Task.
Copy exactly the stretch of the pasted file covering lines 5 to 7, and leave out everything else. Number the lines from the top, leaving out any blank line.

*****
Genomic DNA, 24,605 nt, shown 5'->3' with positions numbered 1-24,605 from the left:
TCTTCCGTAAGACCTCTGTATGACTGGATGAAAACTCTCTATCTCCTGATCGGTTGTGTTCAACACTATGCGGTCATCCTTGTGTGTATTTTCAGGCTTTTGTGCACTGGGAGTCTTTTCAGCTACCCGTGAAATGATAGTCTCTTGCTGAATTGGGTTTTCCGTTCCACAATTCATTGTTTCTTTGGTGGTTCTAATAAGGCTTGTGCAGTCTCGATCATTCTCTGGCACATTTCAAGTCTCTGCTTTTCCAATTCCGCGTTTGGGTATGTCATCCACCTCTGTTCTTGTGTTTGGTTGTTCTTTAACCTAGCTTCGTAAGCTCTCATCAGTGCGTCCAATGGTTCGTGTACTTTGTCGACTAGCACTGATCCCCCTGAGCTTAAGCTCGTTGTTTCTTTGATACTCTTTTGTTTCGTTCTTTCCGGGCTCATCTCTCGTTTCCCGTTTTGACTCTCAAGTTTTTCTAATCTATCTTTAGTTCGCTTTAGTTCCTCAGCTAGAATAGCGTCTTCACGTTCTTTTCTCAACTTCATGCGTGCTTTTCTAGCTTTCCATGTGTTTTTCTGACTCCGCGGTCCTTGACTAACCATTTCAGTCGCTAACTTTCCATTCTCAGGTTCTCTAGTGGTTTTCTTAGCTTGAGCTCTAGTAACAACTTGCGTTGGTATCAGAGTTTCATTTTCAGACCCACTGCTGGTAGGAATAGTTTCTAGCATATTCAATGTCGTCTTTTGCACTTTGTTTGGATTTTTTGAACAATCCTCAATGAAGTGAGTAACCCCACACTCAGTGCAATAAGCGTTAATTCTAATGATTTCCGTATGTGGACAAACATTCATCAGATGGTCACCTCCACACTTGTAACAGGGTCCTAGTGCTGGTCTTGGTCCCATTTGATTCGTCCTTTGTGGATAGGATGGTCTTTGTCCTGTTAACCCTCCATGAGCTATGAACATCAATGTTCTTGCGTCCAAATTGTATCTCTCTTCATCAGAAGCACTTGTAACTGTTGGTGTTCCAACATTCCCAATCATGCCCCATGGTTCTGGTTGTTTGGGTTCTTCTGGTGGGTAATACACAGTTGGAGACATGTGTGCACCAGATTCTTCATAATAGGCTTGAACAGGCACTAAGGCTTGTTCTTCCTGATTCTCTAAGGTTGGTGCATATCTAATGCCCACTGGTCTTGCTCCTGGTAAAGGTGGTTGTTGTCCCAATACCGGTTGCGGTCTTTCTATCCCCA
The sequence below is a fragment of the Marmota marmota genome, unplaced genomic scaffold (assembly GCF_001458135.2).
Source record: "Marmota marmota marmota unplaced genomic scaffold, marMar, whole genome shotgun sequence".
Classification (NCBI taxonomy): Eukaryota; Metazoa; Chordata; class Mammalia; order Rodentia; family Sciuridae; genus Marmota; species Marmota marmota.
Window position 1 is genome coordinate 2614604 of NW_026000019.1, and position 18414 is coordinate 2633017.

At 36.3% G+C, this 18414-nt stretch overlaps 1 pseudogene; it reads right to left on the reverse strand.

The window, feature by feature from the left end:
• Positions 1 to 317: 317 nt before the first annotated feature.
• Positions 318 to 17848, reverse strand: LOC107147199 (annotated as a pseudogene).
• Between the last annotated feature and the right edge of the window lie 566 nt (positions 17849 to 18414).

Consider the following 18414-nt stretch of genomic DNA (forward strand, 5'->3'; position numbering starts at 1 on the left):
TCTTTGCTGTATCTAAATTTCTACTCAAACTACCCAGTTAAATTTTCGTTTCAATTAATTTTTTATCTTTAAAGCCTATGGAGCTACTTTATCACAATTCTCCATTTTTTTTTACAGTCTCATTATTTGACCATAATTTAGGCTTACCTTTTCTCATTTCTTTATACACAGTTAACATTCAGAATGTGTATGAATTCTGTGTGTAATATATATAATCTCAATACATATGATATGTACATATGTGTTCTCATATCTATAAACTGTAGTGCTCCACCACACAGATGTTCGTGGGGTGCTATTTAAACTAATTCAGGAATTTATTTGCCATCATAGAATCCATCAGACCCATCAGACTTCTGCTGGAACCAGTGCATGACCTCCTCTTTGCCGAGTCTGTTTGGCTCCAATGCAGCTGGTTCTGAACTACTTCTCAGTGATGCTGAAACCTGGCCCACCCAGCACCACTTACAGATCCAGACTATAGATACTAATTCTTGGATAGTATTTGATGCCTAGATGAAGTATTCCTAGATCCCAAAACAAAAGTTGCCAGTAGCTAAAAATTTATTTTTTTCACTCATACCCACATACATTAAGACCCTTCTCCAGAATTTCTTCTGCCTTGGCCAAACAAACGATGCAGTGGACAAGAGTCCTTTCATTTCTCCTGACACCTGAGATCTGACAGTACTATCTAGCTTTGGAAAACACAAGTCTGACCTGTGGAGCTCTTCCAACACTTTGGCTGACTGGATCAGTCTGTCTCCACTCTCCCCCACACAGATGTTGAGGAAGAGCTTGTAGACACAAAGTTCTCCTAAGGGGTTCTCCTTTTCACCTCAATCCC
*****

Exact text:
Classification (NCBI taxonomy): Eukaryota; Metazoa; Chordata; class Mammalia; order Rodentia; family Sciuridae; genus Marmota; species Marmota marmota.
Window position 1 is genome coordinate 2614604 of NW_026000019.1, and position 18414 is coordinate 2633017.

At 36.3% G+C, this 18414-nt stretch overlaps 1 pseudogene; it reads right to left on the reverse strand.